Days 7 & 8: Both days started well, but migraine attacks crept up through each morning. Both attacks made me so tired I couldn’t avoid napping. Both times, the migraine attack lifted within 30 minutes of waking up. Napping usually gives me some degree of migraine relief, but it only began aborting attacks completely this summer. I’m still surprised when it happens. (I was so afraid of losing another day that I took one Amerge (naratriptan) as soon as I felt symptoms on Monday. My background headache was more painful that day.)
Day 9: I spent this morning preoccupied with Sunday and Monday’s migraine attacks and obsessing over whether an attack was coming on. As I sifted through potential triggers, I kept worrying that my new treatment is backfiring. Although that is unlikely (I’ve been using it for two months with no problem), it’s my biggest fear, so it’s what my mind settled on. Other possibilities are that oxytocin is a trigger, I’ve developed reactions to some foods I thought were OK, or that merely touching cleaning product bottles now triggers attacks. I went with the oxytocin hypothesis and skipped my dose this morning. I’m going strong at 3 p.m., so I’m guessing oxytocin was the culprit.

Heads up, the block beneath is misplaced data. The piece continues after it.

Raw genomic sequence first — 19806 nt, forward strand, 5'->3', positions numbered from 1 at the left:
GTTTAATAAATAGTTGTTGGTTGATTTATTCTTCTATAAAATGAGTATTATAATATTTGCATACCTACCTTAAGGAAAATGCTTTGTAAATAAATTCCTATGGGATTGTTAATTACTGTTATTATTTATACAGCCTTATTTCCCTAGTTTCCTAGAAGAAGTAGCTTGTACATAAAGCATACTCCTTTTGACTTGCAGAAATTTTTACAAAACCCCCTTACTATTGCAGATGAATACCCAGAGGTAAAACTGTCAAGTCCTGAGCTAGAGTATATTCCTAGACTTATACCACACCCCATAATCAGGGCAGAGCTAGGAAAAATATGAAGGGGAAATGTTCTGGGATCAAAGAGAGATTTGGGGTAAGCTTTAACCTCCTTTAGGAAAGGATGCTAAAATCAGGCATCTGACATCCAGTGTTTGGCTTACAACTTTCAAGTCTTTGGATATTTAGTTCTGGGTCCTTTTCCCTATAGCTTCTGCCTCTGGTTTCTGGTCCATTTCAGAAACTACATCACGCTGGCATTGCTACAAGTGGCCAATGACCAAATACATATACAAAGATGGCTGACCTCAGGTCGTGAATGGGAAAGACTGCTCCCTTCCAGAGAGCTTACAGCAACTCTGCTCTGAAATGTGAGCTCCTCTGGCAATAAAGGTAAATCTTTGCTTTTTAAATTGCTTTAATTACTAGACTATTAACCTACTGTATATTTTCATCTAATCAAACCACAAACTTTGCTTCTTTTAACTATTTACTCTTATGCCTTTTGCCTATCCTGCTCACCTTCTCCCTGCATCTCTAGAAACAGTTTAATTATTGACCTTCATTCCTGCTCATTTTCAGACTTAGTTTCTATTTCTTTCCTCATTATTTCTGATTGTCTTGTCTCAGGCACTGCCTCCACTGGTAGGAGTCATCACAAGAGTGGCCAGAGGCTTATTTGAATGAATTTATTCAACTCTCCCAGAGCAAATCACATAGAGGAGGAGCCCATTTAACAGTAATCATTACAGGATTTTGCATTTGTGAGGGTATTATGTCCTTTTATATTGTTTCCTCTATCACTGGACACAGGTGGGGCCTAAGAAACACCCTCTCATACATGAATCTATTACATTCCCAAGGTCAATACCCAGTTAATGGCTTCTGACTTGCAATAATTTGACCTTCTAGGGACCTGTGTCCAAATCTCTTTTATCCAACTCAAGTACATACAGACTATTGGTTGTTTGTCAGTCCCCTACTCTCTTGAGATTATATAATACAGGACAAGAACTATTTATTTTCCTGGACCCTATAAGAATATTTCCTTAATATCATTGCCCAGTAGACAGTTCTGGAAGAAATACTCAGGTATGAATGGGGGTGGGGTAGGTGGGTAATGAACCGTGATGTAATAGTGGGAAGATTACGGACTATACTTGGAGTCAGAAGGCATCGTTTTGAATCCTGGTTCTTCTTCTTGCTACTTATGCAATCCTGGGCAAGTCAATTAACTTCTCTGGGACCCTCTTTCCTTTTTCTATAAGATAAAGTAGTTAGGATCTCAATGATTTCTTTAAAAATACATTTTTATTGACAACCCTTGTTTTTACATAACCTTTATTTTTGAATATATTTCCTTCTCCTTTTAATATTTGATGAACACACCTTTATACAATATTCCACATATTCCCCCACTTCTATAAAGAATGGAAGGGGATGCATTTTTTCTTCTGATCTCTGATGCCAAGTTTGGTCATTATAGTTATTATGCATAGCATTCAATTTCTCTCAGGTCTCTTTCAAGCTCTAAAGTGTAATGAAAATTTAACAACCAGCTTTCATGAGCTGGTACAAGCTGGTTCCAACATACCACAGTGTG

Future weeks: Medication overuse headache symptoms can last six months after the final dose. Given how easy my migraine medication detox has been and that I’ve only been using excessive amounts of medications for 16 months, I doubt I’ll have symptoms that long. Still, I’m hopeful that the next few weeks or months could bring even more improvement. Maybe I’ll one day be able to eat without having a migraine attack at all.
*My experience does not represent the typical migraine medication detox. It has been easy because of the preventives I was on before I started (and possibly because I was only in MOH for a year). The drugs I used as a bridge were ineffective—Compazine only made me sleepy and oxytocin made my migraine attacks worse. In the six months before starting the detox, my pain rarely got above a 4 and my most disabling symptoms were fatigue and cognitive dysfunction.